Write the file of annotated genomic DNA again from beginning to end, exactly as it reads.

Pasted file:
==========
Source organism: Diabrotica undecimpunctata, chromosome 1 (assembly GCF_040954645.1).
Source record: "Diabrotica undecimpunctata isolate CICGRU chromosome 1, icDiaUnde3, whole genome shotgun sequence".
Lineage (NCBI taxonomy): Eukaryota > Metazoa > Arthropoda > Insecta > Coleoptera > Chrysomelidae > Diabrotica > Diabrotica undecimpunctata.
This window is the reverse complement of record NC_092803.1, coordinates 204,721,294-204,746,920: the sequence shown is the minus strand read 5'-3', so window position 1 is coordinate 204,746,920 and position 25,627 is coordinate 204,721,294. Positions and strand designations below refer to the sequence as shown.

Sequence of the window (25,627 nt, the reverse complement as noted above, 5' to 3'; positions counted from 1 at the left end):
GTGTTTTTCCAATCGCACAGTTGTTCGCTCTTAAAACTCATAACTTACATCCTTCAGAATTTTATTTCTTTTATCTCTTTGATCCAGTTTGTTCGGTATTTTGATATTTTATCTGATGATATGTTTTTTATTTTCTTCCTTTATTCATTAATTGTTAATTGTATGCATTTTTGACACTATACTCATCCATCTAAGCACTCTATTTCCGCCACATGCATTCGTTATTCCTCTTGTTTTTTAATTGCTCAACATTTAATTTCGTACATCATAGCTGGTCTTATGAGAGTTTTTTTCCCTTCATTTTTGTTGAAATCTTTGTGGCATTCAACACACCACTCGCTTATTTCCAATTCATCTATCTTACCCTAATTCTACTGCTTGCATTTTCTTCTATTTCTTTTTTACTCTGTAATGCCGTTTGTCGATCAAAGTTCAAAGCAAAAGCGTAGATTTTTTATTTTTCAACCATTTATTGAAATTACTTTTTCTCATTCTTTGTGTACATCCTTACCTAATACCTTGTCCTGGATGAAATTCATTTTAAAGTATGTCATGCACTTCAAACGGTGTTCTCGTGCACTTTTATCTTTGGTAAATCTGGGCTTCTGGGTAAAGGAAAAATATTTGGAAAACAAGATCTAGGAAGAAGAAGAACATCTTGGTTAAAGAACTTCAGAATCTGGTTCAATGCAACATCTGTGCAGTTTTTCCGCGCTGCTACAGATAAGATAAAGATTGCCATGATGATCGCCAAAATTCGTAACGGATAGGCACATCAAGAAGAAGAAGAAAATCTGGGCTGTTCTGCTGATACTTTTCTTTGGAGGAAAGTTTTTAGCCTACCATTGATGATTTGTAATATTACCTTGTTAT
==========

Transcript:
Source organism: Diabrotica undecimpunctata, chromosome 1 (assembly GCF_040954645.1).
Source record: "Diabrotica undecimpunctata isolate CICGRU chromosome 1, icDiaUnde3, whole genome shotgun sequence".
Lineage (NCBI taxonomy): Eukaryota > Metazoa > Arthropoda > Insecta > Coleoptera > Chrysomelidae > Diabrotica > Diabrotica undecimpunctata.
This window is the reverse complement of record NC_092803.1, coordinates 204,721,294-204,746,920: the sequence shown is the minus strand read 5'-3', so window position 1 is coordinate 204,746,920 and position 25,627 is coordinate 204,721,294. Positions and strand designations below refer to the sequence as shown.

Sequence of the window (25,627 nt, the reverse complement as noted above, 5' to 3'; positions counted from 1 at the left end):
GTGTTTTTCCAATCGCACAGTTGTTCGCTCTTAAAACTCATAACTTACATCCTTCAGAATTTTATTTCTTTTATCTCTTTGATCCAGTTTGTTCGGTATTTTGATATTTTATCTGATGATATGTTTTTTATTTTCTTCCTTTATTCATTAATTGTTAATTGTATGCATTTTTGACACTATACTCATCCATCTAAGCACTCTATTTCCGCCACATGCATTCGTTATTCCTCTTGTTTTTTAATTGCTCAACATTTAATTTCGTACATCATAGCTGGTCTTATGAGAGTTTTTTTCCCTTCATTTTTGTTGAAATCTTTGTGGCATTCAACACACCACTCGCTTATTTCCAATTCATCTATCTTACCCTAATTCTACTGCTTGCATTTTCTTCTATTTCTTTTTTACTCTGTAATGCCGTTTGTCGATCAAAGTTCAAAGCAAAAGCGTAGATTTTTTATTTTTCAACCATTTATTGAAATTACTTTTTCTCATTCTTTGTGTACATCCTTACCTAATACCTTGTCCTGGATGAAATTCATTTTAAAGTATGTCATGCACTTCAAACGGTGTTCTCGTGCACTTTTATCTTTGGTAAATCTGGGCTTCTGGGTAAAGGAAAAATATTTGGAAAACAAGATCTAGGAAGAAGAAGAACATCTTGGTTAAAGAACTTCAGAATCTGGTTCAATGCAACATCTGTGCAGTTTTTCCGCGCTGCTACAGATAAGATAAAGATTGCCATGATGATCGCCAAAATTCGTAACGGATAGGCACATCAAGAAGAAGAAGAAAATCTGGGCTGTTCTGCTGATACTTTTCTTTGGAGGAAAGTTTTTAGCCTACCATTGATGATTTGTAATATTACCTTGTTAT